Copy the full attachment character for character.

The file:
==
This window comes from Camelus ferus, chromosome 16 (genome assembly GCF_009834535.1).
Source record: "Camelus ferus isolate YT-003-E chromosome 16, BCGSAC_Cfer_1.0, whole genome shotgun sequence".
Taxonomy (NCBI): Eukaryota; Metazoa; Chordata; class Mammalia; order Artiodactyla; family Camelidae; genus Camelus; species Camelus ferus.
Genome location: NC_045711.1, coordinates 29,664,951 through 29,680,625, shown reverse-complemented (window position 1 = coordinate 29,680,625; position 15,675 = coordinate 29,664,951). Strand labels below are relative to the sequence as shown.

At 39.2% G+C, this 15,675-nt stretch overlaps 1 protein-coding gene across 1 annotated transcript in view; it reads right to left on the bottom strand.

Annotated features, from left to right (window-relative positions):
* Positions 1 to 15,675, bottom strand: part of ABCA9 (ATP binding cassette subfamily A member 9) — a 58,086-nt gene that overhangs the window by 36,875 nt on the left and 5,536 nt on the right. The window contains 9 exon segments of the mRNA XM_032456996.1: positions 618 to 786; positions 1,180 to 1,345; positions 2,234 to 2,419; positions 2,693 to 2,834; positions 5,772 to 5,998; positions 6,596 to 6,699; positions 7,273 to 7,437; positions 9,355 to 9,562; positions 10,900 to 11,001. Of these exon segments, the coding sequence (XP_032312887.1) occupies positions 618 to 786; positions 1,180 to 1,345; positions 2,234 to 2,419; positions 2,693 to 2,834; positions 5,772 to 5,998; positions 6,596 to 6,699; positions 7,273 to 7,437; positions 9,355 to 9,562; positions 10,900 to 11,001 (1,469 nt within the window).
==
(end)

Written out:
This window comes from Camelus ferus, chromosome 16 (genome assembly GCF_009834535.1).
Source record: "Camelus ferus isolate YT-003-E chromosome 16, BCGSAC_Cfer_1.0, whole genome shotgun sequence".
Taxonomy (NCBI): Eukaryota; Metazoa; Chordata; class Mammalia; order Artiodactyla; family Camelidae; genus Camelus; species Camelus ferus.
Genome location: NC_045711.1, coordinates 29,664,951 through 29,680,625, shown reverse-complemented (window position 1 = coordinate 29,680,625; position 15,675 = coordinate 29,664,951). Strand labels below are relative to the sequence as shown.

At 39.2% G+C, this 15,675-nt stretch overlaps 1 protein-coding gene across 1 annotated transcript in view; it reads right to left on the bottom strand.

Annotated features, from left to right (window-relative positions):
* Positions 1 to 15,675, bottom strand: part of ABCA9 (ATP binding cassette subfamily A member 9) — a 58,086-nt gene that overhangs the window by 36,875 nt on the left and 5,536 nt on the right. The window contains 9 exon segments of the mRNA XM_032456996.1: positions 618 to 786; positions 1,180 to 1,345; positions 2,234 to 2,419; positions 2,693 to 2,834; positions 5,772 to 5,998; positions 6,596 to 6,699; positions 7,273 to 7,437; positions 9,355 to 9,562; positions 10,900 to 11,001. Of these exon segments, the coding sequence (XP_032312887.1) occupies positions 618 to 786; positions 1,180 to 1,345; positions 2,234 to 2,419; positions 2,693 to 2,834; positions 5,772 to 5,998; positions 6,596 to 6,699; positions 7,273 to 7,437; positions 9,355 to 9,562; positions 10,900 to 11,001 (1,469 nt within the window).